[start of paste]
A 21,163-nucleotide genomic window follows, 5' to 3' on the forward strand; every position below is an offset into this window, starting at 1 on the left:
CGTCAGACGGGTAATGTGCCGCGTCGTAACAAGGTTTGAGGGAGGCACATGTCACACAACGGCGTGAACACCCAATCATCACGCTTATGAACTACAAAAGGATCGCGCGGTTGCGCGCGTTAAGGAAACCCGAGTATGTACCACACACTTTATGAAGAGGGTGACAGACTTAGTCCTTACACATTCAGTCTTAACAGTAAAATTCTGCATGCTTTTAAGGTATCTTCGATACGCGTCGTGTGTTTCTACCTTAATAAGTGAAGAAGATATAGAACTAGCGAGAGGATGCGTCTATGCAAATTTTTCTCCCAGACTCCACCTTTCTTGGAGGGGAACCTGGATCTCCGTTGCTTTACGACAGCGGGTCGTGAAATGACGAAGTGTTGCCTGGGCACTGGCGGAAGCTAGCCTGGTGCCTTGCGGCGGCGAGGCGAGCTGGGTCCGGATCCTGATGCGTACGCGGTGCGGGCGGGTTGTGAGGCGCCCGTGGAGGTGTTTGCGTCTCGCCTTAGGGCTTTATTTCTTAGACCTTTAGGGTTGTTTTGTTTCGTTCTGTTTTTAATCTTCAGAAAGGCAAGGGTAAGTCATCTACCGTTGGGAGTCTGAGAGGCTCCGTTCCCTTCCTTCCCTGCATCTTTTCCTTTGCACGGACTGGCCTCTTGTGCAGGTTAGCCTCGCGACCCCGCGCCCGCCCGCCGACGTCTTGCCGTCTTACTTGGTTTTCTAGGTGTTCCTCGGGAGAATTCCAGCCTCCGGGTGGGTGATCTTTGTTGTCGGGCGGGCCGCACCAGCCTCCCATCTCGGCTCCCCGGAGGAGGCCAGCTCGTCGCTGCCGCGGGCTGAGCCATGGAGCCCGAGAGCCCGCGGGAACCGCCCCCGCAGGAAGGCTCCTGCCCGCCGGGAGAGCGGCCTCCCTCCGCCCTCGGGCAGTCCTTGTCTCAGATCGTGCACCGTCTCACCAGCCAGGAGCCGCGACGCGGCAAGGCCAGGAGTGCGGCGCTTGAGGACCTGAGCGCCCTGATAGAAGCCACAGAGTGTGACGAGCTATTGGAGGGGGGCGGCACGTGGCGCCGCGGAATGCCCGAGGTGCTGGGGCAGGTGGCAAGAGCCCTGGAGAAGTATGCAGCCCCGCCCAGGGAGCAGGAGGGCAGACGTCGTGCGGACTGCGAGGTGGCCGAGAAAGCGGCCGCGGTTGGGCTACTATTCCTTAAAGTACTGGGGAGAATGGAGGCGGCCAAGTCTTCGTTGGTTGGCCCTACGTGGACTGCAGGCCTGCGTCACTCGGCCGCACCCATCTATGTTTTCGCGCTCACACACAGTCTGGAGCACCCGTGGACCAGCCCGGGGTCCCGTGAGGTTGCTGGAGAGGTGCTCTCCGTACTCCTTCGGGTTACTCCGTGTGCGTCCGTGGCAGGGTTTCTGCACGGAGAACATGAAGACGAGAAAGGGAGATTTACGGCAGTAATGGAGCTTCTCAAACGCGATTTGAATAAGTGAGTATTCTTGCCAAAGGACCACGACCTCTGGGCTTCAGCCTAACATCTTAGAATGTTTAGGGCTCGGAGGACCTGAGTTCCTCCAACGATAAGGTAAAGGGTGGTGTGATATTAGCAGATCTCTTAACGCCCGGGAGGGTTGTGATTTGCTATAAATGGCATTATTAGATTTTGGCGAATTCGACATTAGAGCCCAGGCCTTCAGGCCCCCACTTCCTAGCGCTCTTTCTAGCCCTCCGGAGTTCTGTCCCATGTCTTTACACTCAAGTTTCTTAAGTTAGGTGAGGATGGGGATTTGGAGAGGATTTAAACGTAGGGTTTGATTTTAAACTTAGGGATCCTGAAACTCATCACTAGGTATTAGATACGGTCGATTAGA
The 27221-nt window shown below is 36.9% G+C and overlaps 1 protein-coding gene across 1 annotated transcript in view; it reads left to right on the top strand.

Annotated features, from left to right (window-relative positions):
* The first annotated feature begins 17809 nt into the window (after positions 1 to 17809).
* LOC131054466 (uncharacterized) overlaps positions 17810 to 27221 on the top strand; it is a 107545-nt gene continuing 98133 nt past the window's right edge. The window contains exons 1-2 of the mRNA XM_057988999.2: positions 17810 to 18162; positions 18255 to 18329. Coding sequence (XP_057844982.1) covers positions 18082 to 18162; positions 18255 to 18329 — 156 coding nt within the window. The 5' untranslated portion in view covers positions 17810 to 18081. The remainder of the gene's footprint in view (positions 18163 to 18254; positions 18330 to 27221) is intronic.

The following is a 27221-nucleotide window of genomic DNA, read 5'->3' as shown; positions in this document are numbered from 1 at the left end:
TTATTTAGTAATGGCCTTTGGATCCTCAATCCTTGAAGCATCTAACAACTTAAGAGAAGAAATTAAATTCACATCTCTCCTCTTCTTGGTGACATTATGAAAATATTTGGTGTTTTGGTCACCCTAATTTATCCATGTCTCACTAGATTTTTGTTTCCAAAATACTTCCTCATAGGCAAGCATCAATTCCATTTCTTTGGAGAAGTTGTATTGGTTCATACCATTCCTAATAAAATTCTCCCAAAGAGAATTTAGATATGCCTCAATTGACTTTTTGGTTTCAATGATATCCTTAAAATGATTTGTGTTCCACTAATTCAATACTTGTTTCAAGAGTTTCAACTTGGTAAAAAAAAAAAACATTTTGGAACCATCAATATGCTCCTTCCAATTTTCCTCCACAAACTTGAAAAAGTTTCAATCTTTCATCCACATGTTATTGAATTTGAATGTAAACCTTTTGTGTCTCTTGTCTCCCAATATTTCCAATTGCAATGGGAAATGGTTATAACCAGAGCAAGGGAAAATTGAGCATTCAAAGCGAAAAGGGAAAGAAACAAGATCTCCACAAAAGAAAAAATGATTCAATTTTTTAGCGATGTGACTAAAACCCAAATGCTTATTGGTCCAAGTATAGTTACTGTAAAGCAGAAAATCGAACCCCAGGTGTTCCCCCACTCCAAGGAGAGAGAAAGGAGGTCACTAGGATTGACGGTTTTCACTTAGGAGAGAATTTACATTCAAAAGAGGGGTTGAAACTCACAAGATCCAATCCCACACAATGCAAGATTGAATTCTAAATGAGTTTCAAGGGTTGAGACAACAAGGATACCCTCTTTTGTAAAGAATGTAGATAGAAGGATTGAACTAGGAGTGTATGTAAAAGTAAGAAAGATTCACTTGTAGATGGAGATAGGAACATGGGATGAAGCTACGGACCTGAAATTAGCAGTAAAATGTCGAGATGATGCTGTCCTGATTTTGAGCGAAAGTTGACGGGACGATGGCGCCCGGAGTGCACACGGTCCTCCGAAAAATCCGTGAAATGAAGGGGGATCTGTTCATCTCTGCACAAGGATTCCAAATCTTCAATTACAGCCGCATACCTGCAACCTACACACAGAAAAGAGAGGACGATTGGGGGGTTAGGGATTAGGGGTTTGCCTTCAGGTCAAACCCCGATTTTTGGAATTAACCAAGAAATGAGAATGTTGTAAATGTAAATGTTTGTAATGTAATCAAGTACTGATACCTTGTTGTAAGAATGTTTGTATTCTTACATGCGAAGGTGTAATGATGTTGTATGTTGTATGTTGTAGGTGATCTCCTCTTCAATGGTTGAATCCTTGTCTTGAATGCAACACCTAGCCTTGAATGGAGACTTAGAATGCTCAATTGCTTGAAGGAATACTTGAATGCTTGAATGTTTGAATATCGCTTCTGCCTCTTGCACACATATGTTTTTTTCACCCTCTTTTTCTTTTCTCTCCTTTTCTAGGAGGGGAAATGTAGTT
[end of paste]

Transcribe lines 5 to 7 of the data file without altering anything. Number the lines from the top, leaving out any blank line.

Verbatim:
* The first annotated feature begins 17809 nt into the window (after positions 1 to 17809).
* LOC131054466 (uncharacterized) overlaps positions 17810 to 27221 on the top strand; it is a 107545-nt gene continuing 98133 nt past the window's right edge. The window contains exons 1-2 of the mRNA XM_057988999.2: positions 17810 to 18162; positions 18255 to 18329. Coding sequence (XP_057844982.1) covers positions 18082 to 18162; positions 18255 to 18329 — 156 coding nt within the window. The 5' untranslated portion in view covers positions 17810 to 18081. The remainder of the gene's footprint in view (positions 18163 to 18254; positions 18330 to 27221) is intronic.

The following is a 27221-nucleotide window of genomic DNA, read 5'->3' as shown; positions in this document are numbered from 1 at the left end: